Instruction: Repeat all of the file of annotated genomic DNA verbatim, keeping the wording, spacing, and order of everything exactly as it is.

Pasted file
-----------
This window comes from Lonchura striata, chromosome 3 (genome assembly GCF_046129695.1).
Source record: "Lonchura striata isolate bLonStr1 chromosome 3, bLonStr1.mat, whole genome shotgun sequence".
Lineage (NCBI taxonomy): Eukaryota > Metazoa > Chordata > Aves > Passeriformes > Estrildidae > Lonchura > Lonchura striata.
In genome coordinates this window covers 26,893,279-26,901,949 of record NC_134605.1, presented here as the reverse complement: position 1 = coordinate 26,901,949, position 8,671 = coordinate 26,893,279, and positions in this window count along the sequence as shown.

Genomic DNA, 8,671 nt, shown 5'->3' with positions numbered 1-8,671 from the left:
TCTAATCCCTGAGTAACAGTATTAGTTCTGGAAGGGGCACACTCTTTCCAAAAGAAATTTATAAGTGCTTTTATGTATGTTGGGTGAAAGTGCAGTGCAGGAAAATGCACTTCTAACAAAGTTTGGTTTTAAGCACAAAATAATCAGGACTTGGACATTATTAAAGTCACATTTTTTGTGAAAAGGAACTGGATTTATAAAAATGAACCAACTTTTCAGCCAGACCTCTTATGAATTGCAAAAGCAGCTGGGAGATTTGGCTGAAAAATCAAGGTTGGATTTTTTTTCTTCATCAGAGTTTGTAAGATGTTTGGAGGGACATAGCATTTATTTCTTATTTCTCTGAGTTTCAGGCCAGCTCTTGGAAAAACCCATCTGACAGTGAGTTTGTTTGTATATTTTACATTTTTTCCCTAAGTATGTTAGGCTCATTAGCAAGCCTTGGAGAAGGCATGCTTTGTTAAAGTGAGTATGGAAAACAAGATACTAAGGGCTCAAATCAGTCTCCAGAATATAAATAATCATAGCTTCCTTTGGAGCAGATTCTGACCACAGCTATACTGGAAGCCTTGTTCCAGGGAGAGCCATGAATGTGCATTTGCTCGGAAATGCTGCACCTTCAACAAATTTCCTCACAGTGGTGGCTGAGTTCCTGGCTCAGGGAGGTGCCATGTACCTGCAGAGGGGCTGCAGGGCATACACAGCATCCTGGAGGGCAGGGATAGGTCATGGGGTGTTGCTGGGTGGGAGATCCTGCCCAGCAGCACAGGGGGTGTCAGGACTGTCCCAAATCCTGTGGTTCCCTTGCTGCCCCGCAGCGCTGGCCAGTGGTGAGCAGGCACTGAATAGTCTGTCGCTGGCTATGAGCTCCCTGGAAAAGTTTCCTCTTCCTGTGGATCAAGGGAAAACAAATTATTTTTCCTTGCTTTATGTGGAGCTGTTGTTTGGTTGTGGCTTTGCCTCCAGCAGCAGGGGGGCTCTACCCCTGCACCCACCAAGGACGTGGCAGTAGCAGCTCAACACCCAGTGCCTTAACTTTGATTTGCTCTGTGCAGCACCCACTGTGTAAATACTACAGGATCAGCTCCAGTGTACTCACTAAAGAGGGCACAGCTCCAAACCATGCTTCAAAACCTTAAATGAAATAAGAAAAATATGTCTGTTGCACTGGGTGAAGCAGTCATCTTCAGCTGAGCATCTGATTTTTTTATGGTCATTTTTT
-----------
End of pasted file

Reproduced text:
This window comes from Lonchura striata, chromosome 3 (genome assembly GCF_046129695.1).
Source record: "Lonchura striata isolate bLonStr1 chromosome 3, bLonStr1.mat, whole genome shotgun sequence".
Lineage (NCBI taxonomy): Eukaryota > Metazoa > Chordata > Aves > Passeriformes > Estrildidae > Lonchura > Lonchura striata.
In genome coordinates this window covers 26,893,279-26,901,949 of record NC_134605.1, presented here as the reverse complement: position 1 = coordinate 26,901,949, position 8,671 = coordinate 26,893,279, and positions in this window count along the sequence as shown.

Genomic DNA, 8,671 nt, shown 5'->3' with positions numbered 1-8,671 from the left:
TCTAATCCCTGAGTAACAGTATTAGTTCTGGAAGGGGCACACTCTTTCCAAAAGAAATTTATAAGTGCTTTTATGTATGTTGGGTGAAAGTGCAGTGCAGGAAAATGCACTTCTAACAAAGTTTGGTTTTAAGCACAAAATAATCAGGACTTGGACATTATTAAAGTCACATTTTTTGTGAAAAGGAACTGGATTTATAAAAATGAACCAACTTTTCAGCCAGACCTCTTATGAATTGCAAAAGCAGCTGGGAGATTTGGCTGAAAAATCAAGGTTGGATTTTTTTTCTTCATCAGAGTTTGTAAGATGTTTGGAGGGACATAGCATTTATTTCTTATTTCTCTGAGTTTCAGGCCAGCTCTTGGAAAAACCCATCTGACAGTGAGTTTGTTTGTATATTTTACATTTTTTCCCTAAGTATGTTAGGCTCATTAGCAAGCCTTGGAGAAGGCATGCTTTGTTAAAGTGAGTATGGAAAACAAGATACTAAGGGCTCAAATCAGTCTCCAGAATATAAATAATCATAGCTTCCTTTGGAGCAGATTCTGACCACAGCTATACTGGAAGCCTTGTTCCAGGGAGAGCCATGAATGTGCATTTGCTCGGAAATGCTGCACCTTCAACAAATTTCCTCACAGTGGTGGCTGAGTTCCTGGCTCAGGGAGGTGCCATGTACCTGCAGAGGGGCTGCAGGGCATACACAGCATCCTGGAGGGCAGGGATAGGTCATGGGGTGTTGCTGGGTGGGAGATCCTGCCCAGCAGCACAGGGGGTGTCAGGACTGTCCCAAATCCTGTGGTTCCCTTGCTGCCCCGCAGCGCTGGCCAGTGGTGAGCAGGCACTGAATAGTCTGTCGCTGGCTATGAGCTCCCTGGAAAAGTTTCCTCTTCCTGTGGATCAAGGGAAAACAAATTATTTTTCCTTGCTTTATGTGGAGCTGTTGTTTGGTTGTGGCTTTGCCTCCAGCAGCAGGGGGGCTCTACCCCTGCACCCACCAAGGACGTGGCAGTAGCAGCTCAACACCCAGTGCCTTAACTTTGATTTGCTCTGTGCAGCACCCACTGTGTAAATACTACAGGATCAGCTCCAGTGTACTCACTAAAGAGGGCACAGCTCCAAACCATGCTTCAAAACCTTAAATGAAATAAGAAAAATATGTCTGTTGCACTGGGTGAAGCAGTCATCTTCAGCTGAGCATCTGATTTTTTTATGGTCATTTTTT